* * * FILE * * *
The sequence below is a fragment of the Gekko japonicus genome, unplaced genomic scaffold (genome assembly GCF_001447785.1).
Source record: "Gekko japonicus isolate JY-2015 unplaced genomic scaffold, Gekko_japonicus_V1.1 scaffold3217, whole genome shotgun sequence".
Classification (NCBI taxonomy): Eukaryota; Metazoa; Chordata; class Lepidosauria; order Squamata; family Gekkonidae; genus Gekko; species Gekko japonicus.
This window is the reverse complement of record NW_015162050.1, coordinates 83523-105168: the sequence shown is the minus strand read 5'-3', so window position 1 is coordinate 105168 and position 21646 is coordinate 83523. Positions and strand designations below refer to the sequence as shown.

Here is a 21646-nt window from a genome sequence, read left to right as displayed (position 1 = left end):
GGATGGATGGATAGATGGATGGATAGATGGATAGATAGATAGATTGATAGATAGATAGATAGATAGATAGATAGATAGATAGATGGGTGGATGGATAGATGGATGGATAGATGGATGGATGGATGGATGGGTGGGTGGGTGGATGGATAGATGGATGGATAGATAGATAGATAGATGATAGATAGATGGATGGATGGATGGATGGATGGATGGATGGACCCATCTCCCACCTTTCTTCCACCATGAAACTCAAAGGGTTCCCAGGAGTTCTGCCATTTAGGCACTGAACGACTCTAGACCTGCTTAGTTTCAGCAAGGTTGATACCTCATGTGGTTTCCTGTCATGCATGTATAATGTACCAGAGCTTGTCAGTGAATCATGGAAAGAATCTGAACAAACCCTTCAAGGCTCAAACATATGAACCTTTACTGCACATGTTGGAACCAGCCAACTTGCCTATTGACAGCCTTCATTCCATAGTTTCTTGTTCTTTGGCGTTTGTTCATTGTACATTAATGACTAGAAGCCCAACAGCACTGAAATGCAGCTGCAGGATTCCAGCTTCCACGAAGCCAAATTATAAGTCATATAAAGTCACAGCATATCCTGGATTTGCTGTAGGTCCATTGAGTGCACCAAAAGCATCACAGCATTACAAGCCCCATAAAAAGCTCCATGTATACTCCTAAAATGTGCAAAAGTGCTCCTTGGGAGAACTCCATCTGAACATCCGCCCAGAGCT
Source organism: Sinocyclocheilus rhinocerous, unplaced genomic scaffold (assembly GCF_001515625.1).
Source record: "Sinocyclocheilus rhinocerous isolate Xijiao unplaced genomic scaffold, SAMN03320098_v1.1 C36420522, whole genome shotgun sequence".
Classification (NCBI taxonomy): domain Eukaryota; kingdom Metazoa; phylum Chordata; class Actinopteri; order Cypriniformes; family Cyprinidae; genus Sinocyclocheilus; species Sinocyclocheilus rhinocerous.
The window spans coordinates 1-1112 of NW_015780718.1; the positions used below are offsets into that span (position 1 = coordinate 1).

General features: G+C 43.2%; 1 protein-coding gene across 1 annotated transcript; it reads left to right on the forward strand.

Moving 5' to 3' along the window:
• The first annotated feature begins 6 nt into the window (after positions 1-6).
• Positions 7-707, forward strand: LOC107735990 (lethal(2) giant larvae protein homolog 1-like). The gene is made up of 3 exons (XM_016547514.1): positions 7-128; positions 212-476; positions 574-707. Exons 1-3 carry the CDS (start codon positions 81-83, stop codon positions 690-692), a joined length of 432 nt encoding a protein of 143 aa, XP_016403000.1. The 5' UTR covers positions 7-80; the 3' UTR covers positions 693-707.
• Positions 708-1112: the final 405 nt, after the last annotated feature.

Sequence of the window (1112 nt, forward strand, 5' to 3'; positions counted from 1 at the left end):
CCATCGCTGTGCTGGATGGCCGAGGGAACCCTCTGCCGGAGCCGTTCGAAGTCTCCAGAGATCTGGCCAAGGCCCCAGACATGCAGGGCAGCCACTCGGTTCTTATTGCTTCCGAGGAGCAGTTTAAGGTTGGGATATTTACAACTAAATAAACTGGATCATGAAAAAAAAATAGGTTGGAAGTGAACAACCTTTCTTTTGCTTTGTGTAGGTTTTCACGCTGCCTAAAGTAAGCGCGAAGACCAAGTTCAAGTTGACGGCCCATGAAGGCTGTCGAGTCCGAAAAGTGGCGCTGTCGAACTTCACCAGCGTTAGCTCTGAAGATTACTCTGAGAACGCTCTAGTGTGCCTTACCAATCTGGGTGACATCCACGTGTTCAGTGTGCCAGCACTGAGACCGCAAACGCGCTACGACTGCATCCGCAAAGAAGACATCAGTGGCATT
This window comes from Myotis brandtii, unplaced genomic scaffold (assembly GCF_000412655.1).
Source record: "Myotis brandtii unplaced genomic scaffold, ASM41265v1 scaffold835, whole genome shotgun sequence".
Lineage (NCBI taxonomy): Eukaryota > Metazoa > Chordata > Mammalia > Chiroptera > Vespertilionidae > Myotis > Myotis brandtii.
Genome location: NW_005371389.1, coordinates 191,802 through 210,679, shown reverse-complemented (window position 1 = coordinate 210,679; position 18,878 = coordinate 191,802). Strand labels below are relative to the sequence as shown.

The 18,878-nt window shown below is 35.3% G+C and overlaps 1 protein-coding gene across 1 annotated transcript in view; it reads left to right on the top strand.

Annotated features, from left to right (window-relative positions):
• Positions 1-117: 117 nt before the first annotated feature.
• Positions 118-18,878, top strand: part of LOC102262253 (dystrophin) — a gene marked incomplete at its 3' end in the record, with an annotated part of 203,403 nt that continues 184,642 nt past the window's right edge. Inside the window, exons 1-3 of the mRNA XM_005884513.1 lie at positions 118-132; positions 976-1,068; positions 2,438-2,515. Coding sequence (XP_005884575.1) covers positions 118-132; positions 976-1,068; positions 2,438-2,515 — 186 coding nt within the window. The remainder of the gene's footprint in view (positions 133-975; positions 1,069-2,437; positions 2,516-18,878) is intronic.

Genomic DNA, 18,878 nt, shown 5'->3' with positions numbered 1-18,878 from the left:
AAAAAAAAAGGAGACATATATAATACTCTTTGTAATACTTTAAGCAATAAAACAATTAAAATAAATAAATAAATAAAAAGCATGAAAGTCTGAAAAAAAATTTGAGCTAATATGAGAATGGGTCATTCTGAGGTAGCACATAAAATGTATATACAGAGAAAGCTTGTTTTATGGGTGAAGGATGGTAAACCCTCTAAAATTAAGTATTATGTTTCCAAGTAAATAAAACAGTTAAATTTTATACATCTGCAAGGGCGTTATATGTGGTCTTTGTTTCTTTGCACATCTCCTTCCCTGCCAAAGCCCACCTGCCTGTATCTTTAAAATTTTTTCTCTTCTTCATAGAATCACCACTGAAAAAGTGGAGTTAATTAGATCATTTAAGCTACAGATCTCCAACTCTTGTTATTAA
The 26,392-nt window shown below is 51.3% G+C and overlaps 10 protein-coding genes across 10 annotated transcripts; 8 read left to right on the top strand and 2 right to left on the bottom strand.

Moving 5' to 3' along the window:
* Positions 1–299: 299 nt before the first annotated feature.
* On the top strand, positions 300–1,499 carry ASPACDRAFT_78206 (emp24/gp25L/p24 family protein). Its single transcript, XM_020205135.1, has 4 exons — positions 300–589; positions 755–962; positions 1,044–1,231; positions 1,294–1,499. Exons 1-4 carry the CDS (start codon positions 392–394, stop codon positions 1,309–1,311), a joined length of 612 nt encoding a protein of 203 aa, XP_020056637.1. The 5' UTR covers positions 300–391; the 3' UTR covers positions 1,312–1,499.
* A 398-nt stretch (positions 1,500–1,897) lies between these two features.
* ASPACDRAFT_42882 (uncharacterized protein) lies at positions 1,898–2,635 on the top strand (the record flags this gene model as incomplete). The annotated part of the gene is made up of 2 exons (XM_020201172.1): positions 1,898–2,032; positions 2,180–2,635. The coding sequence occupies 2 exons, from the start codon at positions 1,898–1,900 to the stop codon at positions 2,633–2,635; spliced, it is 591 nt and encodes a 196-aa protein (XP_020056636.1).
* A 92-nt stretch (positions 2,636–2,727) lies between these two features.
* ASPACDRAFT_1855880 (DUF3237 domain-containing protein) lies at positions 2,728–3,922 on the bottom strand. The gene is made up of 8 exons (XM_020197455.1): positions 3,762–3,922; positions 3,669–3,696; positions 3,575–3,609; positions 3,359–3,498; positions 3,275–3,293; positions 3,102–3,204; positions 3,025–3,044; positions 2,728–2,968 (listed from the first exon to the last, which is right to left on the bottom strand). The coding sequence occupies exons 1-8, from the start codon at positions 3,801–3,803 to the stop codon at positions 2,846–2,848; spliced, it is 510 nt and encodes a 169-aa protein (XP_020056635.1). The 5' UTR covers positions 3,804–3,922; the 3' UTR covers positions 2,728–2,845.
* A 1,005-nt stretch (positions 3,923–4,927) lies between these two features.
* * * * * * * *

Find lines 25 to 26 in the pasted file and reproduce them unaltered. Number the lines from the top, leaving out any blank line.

• Positions 118-18,878, top strand: part of LOC102262253 (dystrophin) — a gene marked incomplete at its 3' end in the record, with an annotated part of 203,403 nt that continues 184,642 nt past the window's right edge. Inside the window, exons 1-3 of the mRNA XM_005884513.1 lie at positions 118-132; positions 976-1,068; positions 2,438-2,515. Coding sequence (XP_005884575.1) covers positions 118-132; positions 976-1,068; positions 2,438-2,515 — 186 coding nt within the window. The remainder of the gene's footprint in view (positions 133-975; positions 1,069-2,437; positions 2,516-18,878) is intronic.

Genomic DNA, 18,878 nt, shown 5'->3' with positions numbered 1-18,878 from the left: